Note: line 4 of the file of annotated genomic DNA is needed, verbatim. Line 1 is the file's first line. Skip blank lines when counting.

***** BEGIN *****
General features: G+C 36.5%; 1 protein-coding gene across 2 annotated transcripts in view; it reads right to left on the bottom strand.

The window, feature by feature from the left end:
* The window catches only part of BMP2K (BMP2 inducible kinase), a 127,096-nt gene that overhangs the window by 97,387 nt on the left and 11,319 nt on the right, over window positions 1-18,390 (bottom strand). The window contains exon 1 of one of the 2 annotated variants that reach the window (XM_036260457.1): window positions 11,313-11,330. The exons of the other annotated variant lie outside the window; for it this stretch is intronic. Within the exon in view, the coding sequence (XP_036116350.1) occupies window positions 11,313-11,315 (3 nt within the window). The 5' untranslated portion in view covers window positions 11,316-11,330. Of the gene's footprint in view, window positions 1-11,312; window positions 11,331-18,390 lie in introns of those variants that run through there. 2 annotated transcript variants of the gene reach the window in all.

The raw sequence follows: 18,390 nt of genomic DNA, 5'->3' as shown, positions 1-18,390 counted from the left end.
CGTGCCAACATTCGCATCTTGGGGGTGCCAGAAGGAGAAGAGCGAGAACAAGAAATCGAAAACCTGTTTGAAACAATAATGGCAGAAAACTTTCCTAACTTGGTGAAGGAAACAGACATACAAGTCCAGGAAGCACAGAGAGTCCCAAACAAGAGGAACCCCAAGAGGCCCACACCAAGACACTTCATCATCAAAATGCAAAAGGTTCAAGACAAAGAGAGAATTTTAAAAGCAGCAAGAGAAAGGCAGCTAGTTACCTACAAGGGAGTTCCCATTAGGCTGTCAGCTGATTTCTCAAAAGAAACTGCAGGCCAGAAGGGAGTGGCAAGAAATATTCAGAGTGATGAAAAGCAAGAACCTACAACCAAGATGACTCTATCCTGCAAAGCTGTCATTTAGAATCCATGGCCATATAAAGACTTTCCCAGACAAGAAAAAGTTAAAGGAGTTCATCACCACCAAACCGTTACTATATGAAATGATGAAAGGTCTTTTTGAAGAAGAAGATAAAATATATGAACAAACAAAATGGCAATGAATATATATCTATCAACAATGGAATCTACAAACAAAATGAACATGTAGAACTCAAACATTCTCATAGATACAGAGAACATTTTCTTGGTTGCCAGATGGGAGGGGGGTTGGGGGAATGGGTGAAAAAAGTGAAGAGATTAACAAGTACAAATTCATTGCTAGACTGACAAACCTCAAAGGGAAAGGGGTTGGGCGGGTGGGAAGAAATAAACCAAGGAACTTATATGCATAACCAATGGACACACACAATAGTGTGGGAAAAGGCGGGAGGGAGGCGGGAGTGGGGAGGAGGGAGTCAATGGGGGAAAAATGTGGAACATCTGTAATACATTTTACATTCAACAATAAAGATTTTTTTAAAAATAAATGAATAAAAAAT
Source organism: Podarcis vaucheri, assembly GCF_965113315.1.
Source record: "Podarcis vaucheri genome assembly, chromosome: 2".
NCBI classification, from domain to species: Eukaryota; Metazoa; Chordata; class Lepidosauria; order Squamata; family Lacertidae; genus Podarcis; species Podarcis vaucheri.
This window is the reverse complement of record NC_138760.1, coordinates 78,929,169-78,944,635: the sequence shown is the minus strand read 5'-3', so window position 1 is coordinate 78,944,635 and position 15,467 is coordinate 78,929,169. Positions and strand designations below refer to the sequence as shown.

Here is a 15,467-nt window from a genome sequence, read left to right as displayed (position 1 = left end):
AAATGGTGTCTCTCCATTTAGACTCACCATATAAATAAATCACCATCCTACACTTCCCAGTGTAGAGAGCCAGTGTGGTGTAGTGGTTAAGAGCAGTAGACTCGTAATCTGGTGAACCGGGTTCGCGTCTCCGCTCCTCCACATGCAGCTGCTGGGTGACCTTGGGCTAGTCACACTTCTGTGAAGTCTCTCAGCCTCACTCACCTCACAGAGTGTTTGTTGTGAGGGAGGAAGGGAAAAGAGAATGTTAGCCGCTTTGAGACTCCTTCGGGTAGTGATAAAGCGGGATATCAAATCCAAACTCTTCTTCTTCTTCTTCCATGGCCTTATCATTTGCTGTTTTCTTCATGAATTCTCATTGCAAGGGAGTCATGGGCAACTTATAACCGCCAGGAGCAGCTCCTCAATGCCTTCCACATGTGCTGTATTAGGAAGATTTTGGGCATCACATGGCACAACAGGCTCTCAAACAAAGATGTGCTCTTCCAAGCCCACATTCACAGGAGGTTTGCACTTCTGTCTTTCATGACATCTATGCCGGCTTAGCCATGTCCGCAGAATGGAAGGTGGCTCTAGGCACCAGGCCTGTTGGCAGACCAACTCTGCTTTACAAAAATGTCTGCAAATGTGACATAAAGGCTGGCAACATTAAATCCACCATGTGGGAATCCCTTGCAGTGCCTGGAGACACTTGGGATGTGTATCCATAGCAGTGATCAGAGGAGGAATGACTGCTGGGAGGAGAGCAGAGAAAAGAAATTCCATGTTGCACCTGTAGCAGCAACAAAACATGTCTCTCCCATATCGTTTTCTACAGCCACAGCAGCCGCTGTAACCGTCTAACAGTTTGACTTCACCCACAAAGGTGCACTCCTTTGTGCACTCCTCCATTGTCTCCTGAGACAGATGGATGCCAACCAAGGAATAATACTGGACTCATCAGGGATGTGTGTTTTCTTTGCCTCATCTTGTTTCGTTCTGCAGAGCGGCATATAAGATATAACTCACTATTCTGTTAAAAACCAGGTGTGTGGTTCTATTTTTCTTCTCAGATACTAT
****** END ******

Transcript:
The raw sequence follows: 18,390 nt of genomic DNA, 5'->3' as shown, positions 1-18,390 counted from the left end.